Until a few years ago who’d have thought we’d be lapping up crime novels set in Lapland?  Evil Things is set (mainly) in Lapland, close to the Soviet border, in freezing 1952, freezing because the cold war is at its height and few in that small and vulnerable country are sure that World War Two is done.

Being a female homicide investigator in an almost exclusively male Finnish police force is a chilly prospect too.  Hella Mauzer, demoted from Inspector for something unexplained till near the end, has lost her lover and doesn’t get on with her boss or colleagues (or pretty well anyone else) and has trekked into rural Lapland to investigate the disappearance and likely death of a remote villager.  She doesn’t have long, because winter is about to fall (heavily) after which she will be stuck there until spring.  Lodging with the local priest (who also has a past) and getting little help from the villagers, she uncovers ‘evil things’.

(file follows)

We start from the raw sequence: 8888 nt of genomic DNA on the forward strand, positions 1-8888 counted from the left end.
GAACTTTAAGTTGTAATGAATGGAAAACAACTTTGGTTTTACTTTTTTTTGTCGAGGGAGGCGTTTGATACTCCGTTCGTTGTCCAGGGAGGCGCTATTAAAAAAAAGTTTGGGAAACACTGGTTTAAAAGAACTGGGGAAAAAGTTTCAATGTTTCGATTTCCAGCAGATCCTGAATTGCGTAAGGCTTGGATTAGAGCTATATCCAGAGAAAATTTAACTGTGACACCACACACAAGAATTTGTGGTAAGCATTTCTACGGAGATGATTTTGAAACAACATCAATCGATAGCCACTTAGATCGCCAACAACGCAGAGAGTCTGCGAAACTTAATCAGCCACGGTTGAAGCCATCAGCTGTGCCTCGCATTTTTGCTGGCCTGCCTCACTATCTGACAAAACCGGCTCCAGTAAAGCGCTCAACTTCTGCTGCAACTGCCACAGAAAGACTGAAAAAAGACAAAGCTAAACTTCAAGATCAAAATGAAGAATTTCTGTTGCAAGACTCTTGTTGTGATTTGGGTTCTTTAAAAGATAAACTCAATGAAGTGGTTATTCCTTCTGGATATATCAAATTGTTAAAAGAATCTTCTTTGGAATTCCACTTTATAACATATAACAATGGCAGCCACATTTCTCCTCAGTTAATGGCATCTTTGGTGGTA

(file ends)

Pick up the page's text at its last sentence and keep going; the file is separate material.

All this is well done, almost a high-grade cosy rather than Scandi Noir, and keeps us intrigued till the action begins.  But in the last quarter of the book when the action kicks off (with an attempted rape) the narrative becomes hasty, scrambled and implausible.  Almost lost in the melee is the reason for both Hella’s demotion and the motivation of a friend in need – all of which would have justified a chapter placed, say, just before the action begins.  Plus … I’m sorry to be negative, but Katja Ivar doesn’t do violence well.  That’s a shame, because she writes well, and the first three quarters of the book are atmospheric and absorbing. Perhaps she could introduce us to a new concept: Scandi Cosy?  That would be really Hygge, don’t you think?


Evil Things by Katja Ivar   Bitter Lemon  paperback, £8.99, 978-1-912242-09-2

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